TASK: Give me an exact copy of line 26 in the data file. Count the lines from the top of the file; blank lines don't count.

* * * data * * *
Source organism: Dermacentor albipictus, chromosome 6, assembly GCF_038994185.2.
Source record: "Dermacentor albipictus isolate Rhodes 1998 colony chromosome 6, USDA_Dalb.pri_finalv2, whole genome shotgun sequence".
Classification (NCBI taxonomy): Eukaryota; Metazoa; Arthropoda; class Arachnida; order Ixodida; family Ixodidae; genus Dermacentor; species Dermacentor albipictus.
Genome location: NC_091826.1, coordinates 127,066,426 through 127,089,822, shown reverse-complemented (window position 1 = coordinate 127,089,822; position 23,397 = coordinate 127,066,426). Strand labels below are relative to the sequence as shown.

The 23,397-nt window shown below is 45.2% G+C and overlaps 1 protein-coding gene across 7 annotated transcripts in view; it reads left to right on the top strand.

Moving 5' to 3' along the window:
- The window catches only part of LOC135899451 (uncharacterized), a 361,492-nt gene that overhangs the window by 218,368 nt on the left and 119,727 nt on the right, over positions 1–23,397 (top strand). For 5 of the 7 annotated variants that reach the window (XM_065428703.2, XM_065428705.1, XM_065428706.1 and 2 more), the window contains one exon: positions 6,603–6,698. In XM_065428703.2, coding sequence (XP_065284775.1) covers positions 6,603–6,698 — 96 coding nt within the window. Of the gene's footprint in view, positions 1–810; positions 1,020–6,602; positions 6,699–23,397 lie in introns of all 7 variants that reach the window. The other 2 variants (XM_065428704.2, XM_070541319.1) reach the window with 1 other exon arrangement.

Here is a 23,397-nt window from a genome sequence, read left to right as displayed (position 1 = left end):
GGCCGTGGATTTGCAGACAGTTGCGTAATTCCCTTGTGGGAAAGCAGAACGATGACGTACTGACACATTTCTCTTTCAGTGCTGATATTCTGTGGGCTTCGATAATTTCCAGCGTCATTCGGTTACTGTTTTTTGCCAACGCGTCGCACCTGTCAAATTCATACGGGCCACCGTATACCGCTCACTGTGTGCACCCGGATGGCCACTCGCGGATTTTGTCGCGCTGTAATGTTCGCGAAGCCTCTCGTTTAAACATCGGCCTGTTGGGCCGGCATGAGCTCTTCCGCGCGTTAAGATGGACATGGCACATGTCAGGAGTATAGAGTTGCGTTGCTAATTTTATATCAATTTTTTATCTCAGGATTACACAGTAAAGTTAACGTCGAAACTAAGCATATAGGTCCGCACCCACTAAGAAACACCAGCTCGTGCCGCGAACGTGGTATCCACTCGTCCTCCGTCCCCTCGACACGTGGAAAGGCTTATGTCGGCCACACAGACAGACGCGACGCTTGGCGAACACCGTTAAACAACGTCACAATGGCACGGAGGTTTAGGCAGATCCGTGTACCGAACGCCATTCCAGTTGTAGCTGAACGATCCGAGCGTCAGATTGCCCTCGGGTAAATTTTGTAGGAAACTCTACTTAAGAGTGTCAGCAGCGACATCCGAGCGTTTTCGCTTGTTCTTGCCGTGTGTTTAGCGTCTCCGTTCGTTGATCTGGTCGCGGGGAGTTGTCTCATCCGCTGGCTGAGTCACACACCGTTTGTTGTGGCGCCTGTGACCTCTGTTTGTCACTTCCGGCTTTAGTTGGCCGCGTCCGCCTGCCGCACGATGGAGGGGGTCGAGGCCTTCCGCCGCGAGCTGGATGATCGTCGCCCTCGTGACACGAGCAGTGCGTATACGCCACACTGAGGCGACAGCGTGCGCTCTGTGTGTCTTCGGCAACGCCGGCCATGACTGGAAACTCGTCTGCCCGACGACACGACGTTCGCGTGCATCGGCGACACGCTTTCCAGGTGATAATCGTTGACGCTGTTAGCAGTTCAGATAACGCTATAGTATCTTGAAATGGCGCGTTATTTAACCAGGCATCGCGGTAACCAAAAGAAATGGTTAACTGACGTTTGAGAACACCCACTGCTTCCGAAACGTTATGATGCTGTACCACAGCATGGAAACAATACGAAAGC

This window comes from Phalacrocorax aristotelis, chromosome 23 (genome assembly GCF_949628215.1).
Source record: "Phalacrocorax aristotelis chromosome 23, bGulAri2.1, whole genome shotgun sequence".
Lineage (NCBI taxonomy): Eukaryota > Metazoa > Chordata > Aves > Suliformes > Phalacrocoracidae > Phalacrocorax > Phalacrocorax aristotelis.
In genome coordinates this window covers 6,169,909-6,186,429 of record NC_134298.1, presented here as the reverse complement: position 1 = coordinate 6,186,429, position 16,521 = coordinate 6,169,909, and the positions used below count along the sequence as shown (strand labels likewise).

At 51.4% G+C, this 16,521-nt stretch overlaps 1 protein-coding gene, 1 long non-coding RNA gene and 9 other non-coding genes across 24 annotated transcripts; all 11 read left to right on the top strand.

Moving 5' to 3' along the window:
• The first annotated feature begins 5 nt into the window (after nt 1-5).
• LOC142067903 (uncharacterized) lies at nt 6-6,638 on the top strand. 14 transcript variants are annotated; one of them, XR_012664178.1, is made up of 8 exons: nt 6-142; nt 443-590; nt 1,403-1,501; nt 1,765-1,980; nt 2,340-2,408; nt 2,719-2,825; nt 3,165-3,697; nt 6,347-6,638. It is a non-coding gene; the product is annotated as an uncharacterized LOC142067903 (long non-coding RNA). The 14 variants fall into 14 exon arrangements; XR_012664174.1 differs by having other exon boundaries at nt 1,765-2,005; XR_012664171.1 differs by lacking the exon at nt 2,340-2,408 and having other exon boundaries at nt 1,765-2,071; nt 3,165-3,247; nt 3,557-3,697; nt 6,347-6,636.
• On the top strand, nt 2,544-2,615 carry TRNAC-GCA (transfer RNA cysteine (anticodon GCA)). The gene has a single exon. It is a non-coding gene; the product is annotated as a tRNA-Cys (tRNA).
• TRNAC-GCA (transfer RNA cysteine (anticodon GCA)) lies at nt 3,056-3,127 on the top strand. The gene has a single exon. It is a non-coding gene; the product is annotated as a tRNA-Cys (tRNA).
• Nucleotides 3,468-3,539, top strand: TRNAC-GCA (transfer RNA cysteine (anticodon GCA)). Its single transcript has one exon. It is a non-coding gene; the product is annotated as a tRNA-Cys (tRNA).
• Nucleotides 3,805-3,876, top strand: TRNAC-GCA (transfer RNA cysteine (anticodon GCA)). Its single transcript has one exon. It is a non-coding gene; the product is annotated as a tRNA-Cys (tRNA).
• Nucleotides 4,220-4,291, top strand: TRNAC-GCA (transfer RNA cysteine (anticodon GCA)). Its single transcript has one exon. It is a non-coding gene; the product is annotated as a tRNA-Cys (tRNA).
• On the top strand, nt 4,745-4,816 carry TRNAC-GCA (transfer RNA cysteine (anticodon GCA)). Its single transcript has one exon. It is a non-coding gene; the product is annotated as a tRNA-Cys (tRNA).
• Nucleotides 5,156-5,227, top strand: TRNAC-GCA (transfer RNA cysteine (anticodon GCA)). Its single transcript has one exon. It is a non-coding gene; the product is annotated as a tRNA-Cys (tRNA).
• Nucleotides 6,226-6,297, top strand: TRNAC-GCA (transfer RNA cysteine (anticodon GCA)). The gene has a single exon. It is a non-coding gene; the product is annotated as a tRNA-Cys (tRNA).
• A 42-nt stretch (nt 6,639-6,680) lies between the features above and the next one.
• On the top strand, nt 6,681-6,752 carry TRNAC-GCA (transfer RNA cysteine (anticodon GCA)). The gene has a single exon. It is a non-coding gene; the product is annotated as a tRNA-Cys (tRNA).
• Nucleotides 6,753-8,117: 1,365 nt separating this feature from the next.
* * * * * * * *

• A 42-nt stretch (nt 6,639-6,680) lies between the features above and the next one.